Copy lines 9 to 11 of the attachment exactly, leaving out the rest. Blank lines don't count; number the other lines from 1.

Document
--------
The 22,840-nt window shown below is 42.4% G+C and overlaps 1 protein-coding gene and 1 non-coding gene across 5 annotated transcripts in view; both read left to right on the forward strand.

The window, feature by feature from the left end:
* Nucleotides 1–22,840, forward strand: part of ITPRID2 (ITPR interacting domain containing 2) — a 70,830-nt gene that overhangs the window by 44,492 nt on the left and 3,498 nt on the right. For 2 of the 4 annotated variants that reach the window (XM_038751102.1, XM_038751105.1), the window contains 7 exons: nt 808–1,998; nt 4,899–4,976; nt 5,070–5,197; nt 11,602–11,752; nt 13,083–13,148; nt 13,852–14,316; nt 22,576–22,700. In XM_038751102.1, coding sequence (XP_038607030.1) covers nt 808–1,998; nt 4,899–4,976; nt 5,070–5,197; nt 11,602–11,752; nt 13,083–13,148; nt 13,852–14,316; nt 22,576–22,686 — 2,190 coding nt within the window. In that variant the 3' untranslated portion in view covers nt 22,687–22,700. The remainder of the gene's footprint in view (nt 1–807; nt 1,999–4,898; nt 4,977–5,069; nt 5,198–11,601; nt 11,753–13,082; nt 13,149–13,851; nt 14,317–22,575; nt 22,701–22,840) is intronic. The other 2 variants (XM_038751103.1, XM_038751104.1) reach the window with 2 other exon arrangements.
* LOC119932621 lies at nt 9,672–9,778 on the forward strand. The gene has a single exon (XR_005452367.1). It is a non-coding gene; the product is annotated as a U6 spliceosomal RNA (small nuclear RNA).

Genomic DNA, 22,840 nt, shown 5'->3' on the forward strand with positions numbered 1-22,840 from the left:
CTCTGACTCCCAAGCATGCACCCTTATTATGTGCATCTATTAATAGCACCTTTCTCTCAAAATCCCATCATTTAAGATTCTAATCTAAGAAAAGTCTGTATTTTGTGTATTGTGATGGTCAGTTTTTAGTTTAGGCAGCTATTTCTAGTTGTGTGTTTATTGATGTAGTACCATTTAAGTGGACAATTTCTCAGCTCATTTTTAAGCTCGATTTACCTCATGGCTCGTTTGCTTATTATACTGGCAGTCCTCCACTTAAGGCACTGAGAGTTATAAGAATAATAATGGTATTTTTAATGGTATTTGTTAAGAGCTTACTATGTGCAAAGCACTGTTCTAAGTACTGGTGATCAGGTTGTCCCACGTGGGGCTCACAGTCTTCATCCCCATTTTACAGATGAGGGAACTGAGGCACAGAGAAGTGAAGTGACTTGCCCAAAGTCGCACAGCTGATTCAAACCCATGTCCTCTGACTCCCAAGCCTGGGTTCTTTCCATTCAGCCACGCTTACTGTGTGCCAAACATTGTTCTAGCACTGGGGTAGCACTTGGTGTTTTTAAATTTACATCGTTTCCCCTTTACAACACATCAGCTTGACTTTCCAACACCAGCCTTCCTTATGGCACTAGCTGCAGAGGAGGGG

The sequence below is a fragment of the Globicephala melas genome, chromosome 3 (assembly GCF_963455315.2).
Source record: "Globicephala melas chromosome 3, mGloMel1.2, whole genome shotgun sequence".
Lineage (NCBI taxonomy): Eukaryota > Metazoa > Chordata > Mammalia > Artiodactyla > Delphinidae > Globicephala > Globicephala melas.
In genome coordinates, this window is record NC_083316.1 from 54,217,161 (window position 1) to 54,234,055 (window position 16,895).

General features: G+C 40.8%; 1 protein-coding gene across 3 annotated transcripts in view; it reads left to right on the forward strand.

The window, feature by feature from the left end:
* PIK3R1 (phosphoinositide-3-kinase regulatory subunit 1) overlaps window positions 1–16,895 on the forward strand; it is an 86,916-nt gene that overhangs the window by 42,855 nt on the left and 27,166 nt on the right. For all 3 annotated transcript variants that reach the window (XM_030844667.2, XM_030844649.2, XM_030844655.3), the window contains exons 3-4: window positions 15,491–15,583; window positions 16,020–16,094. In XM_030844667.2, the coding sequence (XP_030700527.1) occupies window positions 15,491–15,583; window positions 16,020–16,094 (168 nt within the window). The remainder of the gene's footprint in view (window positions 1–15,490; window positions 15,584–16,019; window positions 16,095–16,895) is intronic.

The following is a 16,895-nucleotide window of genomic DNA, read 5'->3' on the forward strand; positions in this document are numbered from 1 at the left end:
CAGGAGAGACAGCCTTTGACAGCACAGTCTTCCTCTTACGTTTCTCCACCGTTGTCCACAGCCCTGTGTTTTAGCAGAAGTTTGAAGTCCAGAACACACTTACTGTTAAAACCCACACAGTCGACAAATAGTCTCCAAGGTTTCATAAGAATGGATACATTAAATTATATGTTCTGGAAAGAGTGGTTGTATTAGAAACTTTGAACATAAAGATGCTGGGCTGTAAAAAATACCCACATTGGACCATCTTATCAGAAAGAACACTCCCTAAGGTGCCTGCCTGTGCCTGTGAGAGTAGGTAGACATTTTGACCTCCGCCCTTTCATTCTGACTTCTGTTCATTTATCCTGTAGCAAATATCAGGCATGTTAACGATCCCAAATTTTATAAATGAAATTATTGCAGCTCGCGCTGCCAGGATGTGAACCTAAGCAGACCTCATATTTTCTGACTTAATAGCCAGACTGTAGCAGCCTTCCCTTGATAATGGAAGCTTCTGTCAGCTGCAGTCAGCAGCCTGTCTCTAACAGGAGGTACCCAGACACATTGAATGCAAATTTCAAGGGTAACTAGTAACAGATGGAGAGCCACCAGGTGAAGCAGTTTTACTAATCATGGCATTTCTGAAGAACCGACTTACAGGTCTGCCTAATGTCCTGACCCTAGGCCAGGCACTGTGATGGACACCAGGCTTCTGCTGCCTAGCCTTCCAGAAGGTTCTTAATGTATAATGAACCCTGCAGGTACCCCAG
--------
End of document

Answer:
Lineage (NCBI taxonomy): Eukaryota > Metazoa > Chordata > Mammalia > Artiodactyla > Delphinidae > Globicephala > Globicephala melas.
In genome coordinates, this window is record NC_083316.1 from 54,217,161 (window position 1) to 54,234,055 (window position 16,895).

General features: G+C 40.8%; 1 protein-coding gene across 3 annotated transcripts in view; it reads left to right on the forward strand.